6 Reasons Why Disney Movies Still Appeal To Adults

2) Grown-up Themes

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Sadly, all this extra hilarity that is to be had from watching Disney films as an adult comes at a price, which is that for every moment that becomes funny only when we get older, there will be something else that we suddenly realize to be distinctly unfunny. Disney have always used quite profound themes in their storylines, but – like a lot of the humour – we often only fully appreciate them once we’ve grown up and life has taken on a bit more meaning than who gets which cereal out of the Variety pack, and whether or not we’re there yet. In short – and in a weird stroke of irony – many of the U or PG certificate films that exist precisely so that children don’t have to watch the likes of Night of the Living Dead (or Children of the Corn, apparently) are the sorts of movies that are likely to reduce fully grown individuals to traumatized, tear-stained wrecks.

Take, for example, Up. The first fifteen minutes of Up can best be described as the result of what would have happened if Quentin Tarantino had originally tried to channel his love for ruthless brutality into making children’s films; the sequence in which a beautifully touching and enduring life-long marriage comes to an end – leaving Carl bereft, alone and fraught with the effects of old age – is nothing short of emotional assault. Children will no doubt realise the sadness here, but for them there are bigger and more important things afoot. While the adults are being pummelled by this record-speed trip through love, loss and loneliness, young viewers are about to get an answer to that universal childhood question of “if I tie enough helium balloons to this, will it fly?”

Similarly, children might sympathize with Nemo being separated from his Dad (at least, those that have already been through that childhood rite of passage of getting hopelessly and irretrievably lost in the supermarket), or with Dumbo being unable to see his mother – but young attention will again most likely be happily diverted by the colour, action and story of animation. Everyone else has something in their eye.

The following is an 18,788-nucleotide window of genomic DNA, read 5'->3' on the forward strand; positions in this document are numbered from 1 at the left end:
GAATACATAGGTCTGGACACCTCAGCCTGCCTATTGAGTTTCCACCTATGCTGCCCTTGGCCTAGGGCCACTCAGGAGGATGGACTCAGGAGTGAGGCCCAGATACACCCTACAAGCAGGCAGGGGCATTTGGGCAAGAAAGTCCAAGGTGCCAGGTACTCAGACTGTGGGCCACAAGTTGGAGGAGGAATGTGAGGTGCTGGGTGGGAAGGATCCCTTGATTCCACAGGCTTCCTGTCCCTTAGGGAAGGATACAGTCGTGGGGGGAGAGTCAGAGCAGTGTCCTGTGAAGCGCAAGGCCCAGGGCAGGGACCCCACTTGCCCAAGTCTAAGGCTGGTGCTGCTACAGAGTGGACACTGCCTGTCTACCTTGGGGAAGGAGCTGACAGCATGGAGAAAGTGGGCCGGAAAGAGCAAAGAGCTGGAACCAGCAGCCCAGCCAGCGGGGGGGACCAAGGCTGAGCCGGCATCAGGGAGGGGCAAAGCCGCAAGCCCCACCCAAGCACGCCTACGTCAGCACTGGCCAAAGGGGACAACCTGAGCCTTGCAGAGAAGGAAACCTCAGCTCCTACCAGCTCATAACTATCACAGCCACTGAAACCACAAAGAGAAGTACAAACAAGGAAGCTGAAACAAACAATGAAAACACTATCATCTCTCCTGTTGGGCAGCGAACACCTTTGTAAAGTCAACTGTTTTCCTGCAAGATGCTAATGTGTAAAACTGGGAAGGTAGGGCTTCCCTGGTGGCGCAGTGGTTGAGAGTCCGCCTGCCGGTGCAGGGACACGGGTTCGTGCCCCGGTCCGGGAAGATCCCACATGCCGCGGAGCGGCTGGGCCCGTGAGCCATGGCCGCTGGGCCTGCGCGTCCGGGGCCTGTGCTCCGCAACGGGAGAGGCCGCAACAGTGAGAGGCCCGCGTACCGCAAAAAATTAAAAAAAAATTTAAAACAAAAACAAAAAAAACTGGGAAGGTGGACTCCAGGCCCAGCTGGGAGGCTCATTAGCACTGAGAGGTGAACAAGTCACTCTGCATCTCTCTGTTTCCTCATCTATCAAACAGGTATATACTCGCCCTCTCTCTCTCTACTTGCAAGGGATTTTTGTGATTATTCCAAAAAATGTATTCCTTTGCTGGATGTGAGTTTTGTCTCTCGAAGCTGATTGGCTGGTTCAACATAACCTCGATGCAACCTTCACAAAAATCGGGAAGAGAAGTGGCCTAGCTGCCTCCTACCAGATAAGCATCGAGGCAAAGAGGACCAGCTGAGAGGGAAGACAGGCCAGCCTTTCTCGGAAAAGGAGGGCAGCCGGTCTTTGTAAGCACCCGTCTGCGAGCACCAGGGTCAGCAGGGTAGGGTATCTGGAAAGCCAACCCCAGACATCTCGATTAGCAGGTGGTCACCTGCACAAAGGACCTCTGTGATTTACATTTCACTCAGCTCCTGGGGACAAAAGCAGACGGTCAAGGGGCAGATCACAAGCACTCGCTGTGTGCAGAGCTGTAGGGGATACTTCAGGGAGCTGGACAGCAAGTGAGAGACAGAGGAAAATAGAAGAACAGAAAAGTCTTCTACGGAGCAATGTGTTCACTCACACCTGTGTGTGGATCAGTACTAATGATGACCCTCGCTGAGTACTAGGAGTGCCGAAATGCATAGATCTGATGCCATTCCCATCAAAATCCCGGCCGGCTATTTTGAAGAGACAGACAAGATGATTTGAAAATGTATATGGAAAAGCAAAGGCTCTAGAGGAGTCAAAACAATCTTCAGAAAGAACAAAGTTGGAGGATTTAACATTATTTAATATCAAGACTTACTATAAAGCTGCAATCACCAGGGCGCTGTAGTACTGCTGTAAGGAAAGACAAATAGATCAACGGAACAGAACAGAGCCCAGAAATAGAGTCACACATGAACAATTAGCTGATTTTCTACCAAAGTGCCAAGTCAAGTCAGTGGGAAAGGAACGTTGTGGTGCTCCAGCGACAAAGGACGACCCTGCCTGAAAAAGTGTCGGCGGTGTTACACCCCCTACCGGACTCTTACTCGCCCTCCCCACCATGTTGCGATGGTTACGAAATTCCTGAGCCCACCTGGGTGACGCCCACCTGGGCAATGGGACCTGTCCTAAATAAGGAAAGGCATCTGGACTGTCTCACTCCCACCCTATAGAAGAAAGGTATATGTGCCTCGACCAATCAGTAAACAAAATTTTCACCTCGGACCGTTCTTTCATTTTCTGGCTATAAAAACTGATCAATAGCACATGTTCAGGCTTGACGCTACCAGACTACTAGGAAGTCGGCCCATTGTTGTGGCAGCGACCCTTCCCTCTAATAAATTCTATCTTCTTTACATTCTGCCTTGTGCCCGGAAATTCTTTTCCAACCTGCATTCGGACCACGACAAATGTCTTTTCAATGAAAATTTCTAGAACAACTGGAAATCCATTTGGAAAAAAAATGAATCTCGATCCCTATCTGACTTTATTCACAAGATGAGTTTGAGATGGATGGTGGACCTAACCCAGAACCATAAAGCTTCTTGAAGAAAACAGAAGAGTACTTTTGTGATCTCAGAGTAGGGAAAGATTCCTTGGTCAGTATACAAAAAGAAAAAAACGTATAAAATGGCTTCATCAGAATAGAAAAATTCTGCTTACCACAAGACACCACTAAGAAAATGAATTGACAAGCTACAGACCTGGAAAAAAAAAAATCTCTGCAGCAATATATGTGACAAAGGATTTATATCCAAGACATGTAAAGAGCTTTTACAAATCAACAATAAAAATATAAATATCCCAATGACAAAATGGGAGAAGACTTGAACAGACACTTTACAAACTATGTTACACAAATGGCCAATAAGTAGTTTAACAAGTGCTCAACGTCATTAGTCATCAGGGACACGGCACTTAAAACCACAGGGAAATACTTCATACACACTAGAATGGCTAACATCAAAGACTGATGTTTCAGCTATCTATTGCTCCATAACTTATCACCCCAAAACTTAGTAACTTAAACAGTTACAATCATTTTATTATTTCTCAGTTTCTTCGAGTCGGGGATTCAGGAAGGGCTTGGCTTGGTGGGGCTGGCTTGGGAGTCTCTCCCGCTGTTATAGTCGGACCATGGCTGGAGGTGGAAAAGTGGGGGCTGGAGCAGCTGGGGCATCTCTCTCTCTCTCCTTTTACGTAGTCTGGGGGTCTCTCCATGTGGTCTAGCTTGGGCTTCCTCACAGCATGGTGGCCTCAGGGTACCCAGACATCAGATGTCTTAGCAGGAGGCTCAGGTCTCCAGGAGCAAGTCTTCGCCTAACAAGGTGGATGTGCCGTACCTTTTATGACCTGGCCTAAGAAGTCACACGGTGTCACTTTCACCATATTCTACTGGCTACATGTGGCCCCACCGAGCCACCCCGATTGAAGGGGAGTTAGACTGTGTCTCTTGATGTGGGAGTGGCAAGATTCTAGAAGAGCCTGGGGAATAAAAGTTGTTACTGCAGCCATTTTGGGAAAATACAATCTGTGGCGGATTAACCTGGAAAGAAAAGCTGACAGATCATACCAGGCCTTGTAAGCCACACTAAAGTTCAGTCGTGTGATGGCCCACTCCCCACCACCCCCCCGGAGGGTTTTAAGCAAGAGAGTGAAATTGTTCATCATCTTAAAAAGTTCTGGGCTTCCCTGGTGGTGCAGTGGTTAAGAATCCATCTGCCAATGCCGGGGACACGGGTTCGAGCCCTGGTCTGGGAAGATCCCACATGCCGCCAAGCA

The ways in which people die is another good example of those aspects of Disney films that have a whole new impact once we’re old enough to really think about them. Whereas children will often just accept animation at face value (with the possible exception of The Black Cauldron, Disney’s attempt at dark-fantasy territory that succeeded so spectacularly in traumatizing every member of its child audience that it was promptly outdone at the box office by The Care Bears Movie, where clearly everyone had gone to convince themselves that there was still some good in the world), adults have the misfortune of understanding what was really involved. Mufasa is trampled/crushed. The noise of Jafar’s death is trumped only by the botched execution scene in The Green Mile. When Clayton accidentally hangs himself during the finale of Tarzan, we have to hope that his neck snapped immediately given that the alternative is that he hung there for another few days until something ate him alive or he finally died of exposure. Let’s just be grateful that the makers responsible for that gratuitous Rescuers shot didn’t work on Tarzan – his parents are eaten by a leopard.

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Even just the basic content can offer more on a grown-up viewing. It occurs to us that the entire storyline of Beauty and the Beast is based on Stockholm Syndrome, and that Ariel is essentially a hoarder. One day (or more likely night – most likely after a pretty major raid on the drinks cabinet), we realize that we’ve actually shared Simba’s nerves over having to tell a potential partner about some rather awkward history! Or that we too have gone through a difficult life choice not dissimilar to Elsa! Even the characters’ responsibilities start to appear in a new light (although this bit probably only kicks in at around 3 a.m., with the post-drinking gloom); once upon a time it was “Wow, Simba gets to be King of that whole land!” Now it’s, “God, poor Simba….imagine the property tax.”

Admittedly, this might be looking a little too far into things – but this is precisely part of what makes the Whole New World of Disney such a renewed experience for adults. We loved these movies as children when they were nothing but colourful entertainment and loveable characters; we get to love them all over again once we come to realize that – give or take the odd talking animal – they are often also a fairly good representation of real life.

And ultimately, it is true that they are just cartoons – but this is where so much of the real enduring beauty of Disney lies. Because however much everything takes on the horrible edge of reality, we can always just crawl back inside that familiar, reassuring world in which, at the end of the day, everything is going to be ok.